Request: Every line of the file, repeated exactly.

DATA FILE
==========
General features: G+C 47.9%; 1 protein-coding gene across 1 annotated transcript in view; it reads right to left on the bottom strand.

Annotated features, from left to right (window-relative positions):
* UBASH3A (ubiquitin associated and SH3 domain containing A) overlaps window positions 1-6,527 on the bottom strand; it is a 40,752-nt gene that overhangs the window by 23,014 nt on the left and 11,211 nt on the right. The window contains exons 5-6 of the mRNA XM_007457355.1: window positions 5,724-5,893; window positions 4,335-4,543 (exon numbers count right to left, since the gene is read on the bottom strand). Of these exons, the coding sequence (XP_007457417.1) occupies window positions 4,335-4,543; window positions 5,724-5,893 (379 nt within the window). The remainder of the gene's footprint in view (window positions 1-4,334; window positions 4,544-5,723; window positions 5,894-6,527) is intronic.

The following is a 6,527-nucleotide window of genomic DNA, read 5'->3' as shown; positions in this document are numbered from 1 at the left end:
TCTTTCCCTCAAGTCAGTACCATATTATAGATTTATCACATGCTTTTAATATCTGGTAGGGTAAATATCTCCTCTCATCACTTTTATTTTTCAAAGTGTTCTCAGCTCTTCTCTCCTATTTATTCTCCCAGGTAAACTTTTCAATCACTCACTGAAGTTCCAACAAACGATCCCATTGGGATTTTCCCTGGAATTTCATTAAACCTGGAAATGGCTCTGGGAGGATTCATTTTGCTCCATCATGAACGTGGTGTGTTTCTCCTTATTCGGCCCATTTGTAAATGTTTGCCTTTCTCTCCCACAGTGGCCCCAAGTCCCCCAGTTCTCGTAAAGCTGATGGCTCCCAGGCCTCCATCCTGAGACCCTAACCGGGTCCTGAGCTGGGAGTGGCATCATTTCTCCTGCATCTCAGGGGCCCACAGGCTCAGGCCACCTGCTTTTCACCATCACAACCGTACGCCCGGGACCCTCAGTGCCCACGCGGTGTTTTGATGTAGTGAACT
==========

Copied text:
General features: G+C 47.9%; 1 protein-coding gene across 1 annotated transcript in view; it reads right to left on the bottom strand.

Annotated features, from left to right (window-relative positions):
* UBASH3A (ubiquitin associated and SH3 domain containing A) overlaps window positions 1-6,527 on the bottom strand; it is a 40,752-nt gene that overhangs the window by 23,014 nt on the left and 11,211 nt on the right. The window contains exons 5-6 of the mRNA XM_007457355.1: window positions 5,724-5,893; window positions 4,335-4,543 (exon numbers count right to left, since the gene is read on the bottom strand). Of these exons, the coding sequence (XP_007457417.1) occupies window positions 4,335-4,543; window positions 5,724-5,893 (379 nt within the window). The remainder of the gene's footprint in view (window positions 1-4,334; window positions 4,544-5,723; window positions 5,894-6,527) is intronic.

The following is a 6,527-nucleotide window of genomic DNA, read 5'->3' as shown; positions in this document are numbered from 1 at the left end:
TCTTTCCCTCAAGTCAGTACCATATTATAGATTTATCACATGCTTTTAATATCTGGTAGGGTAAATATCTCCTCTCATCACTTTTATTTTTCAAAGTGTTCTCAGCTCTTCTCTCCTATTTATTCTCCCAGGTAAACTTTTCAATCACTCACTGAAGTTCCAACAAACGATCCCATTGGGATTTTCCCTGGAATTTCATTAAACCTGGAAATGGCTCTGGGAGGATTCATTTTGCTCCATCATGAACGTGGTGTGTTTCTCCTTATTCGGCCCATTTGTAAATGTTTGCCTTTCTCTCCCACAGTGGCCCCAAGTCCCCCAGTTCTCGTAAAGCTGATGGCTCCCAGGCCTCCATCCTGAGACCCTAACCGGGTCCTGAGCTGGGAGTGGCATCATTTCTCCTGCATCTCAGGGGCCCACAGGCTCAGGCCACCTGCTTTTCACCATCACAACCGTACGCCCGGGACCCTCAGTGCCCACGCGGTGTTTTGATGTAGTGAACT